*A lone fisherman in the River Fergus in recent days. Photograph: John Mangan
77 deaths have been recorded relating to COVID-19, the largest tally in a single day with an additional 401 confirmed cases and 7 in Clare.
Subsequent to the 77 deaths, 687 people have now died in the Republic of Ireland having been diagnosed with Coronavirus. Not all deaths were in the past 24 hours but have all been reported by health officials in the past day. On the island of Ireland, there have been 888 deaths linked to COVID-19.
Location detail on the 77 has highlighted, 67 were in the east, 4 in both the west and north-west with 2 in the south. They included 32 males and 44 females, the gender of one case was not specified. 84 years old is the median age of the reported deaths. 54 of the individuals were reported as having underlying health conditions.
A 2.6% increase in the amount of confirmed cases has been relayed by the Health Protection Surveillance Centre. 15,652 people have received a positive diagnosis since the outbreak of the virus.
Latest figures for Clare which are as of midnight on Saturday stand at 160. This marks an additional seven cases in the county.
No update on the addition of a vaccine was forthcoming when Deputy Chief Medical Officer, Dr Ronan Glynn was questioned at Monday’s press briefing.
Extra detail was provided on COVID-19 in nursing homes. So far, 1,761 confirmed cases are known in long-term residential care settings and 1,204 in nursing homes. 406 residents in long-term care settings have died from COVID-19, 329 of these have been confirmed following laboratory tests and 77 are said to be probable. In nursing homes, 337 individuals have from COVID-19, 276 of which have been verified by laboratories with 61 classed as probable.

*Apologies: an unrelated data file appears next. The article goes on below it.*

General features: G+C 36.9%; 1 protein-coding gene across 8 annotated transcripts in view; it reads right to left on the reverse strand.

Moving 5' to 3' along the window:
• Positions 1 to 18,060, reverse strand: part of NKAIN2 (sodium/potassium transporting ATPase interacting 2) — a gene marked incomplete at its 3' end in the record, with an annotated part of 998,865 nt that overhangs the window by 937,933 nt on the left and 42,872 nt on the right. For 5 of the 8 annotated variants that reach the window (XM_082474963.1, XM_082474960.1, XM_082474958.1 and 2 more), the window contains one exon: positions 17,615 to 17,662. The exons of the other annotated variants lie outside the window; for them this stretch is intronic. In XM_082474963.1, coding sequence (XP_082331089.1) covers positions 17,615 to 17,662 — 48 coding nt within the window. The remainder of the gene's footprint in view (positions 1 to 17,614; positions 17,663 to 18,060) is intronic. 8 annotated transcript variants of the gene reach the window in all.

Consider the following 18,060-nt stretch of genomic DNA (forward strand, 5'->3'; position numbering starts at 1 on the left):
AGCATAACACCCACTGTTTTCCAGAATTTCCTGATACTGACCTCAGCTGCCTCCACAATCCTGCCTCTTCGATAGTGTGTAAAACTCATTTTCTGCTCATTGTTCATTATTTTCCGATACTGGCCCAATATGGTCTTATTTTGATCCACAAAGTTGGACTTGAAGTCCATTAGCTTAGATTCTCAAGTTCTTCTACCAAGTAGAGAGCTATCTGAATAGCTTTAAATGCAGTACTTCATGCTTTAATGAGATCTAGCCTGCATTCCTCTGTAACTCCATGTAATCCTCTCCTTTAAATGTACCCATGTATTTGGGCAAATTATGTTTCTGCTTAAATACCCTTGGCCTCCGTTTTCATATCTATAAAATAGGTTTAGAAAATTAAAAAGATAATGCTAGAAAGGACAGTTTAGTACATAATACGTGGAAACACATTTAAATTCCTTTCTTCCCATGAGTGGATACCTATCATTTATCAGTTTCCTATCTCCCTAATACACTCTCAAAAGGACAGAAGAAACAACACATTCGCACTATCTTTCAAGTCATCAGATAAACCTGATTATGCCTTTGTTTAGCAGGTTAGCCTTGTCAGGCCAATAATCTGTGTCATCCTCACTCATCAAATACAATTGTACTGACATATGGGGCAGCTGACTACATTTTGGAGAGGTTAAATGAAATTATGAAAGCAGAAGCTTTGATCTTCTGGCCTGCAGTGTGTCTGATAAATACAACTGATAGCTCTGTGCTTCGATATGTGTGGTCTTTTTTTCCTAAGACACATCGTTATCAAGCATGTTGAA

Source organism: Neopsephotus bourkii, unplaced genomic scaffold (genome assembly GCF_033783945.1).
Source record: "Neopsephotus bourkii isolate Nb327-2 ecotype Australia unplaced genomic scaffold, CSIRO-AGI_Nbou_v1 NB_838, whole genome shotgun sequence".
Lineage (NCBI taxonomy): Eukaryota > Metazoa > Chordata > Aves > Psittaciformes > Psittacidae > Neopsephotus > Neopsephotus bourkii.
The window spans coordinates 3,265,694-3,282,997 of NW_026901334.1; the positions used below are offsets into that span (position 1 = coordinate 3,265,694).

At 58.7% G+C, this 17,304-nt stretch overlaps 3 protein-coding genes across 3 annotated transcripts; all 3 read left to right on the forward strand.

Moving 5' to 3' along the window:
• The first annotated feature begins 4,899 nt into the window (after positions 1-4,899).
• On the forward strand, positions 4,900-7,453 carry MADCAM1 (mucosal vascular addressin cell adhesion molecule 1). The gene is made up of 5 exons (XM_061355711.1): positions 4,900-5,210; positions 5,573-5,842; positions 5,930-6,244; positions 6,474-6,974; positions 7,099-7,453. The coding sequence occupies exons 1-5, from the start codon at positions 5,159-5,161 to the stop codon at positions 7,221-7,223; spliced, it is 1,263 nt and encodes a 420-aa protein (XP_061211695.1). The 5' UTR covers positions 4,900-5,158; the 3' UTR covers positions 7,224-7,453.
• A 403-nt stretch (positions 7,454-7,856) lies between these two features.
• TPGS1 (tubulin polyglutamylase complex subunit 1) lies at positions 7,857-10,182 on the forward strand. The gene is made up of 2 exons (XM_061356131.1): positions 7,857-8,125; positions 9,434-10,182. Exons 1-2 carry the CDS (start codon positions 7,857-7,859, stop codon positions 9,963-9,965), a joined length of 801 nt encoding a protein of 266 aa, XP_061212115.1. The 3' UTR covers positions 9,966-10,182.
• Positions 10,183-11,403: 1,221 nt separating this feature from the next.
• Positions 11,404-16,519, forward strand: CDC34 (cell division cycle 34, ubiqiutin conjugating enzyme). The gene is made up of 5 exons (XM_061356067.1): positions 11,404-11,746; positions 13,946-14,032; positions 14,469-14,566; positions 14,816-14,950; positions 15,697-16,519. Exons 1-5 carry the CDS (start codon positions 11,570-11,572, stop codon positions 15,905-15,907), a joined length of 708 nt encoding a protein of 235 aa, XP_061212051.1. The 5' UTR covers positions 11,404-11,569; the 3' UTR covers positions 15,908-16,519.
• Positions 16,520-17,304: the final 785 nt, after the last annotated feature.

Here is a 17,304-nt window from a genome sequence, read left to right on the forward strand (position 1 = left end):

“There are 18 COVID-19 response teams across the country, each one led by senior nursing support, assisting nursing homes and long-term residential facilities,” Dr Kathleen Mac Lellan, Assistant Secretary Department of Health and Chair of NPHET Vulnerable People Subgroup, said. “These teams have senior clinical expertise, infection prevention and control and public health input in preventing and managing clusters”.
Dr Siobhan Kennelly, HSE National Clinical Advisor and Group Lead for Older Persons said that engagement with the nursing home sector has been ongoing since the start of February. “We know from international and domestic experience that this disease disproportionately targets vulnerable groups such as older people and those with underlying health conditions. But we also know that the Irish experience in relation to deaths in nursing homes is not an outlier in relation to the European experience”.
“We’ve been clear all along, we need to see these measures stay in place and see progress,” Dr Tony Holohan said of the potential lifting of restrictions come May 5th. “I don’t think it should be a natural assumption on people’s parts that things are going to change,” the Chief Medical Officer cautioned. “There will still be substantial requirements in terms of our collective behaviour, we don’t want this infection to grow on the population”. He said the message now must be one of no complacency and not taking our foot off the gas.
He said that the focus is to have capacity in place so that a build-up can be dealt with if it occurs once restrictions are lifted.
Earlier on Monday, the Government’s Cabinet sub-committee on COVID-19 met to discuss long-term care facilities, testing and overseas travel. They discussed options to tighten travel restrictions at ports and airports. Further conversations have to take place with the Cabinet and the Northern Ireland administration before a final decision is made.
“Ireland needs to find a balance which allows the airports and ports to stay open, in order to allow the movement of supplies, essential workers, and for Irish citizens to be able to return home, but which also minimises the risk of transmission of the virus, including the requirement for people arriving into Ireland to self-restrict their movements for 14 days,” a spokesperson outlined.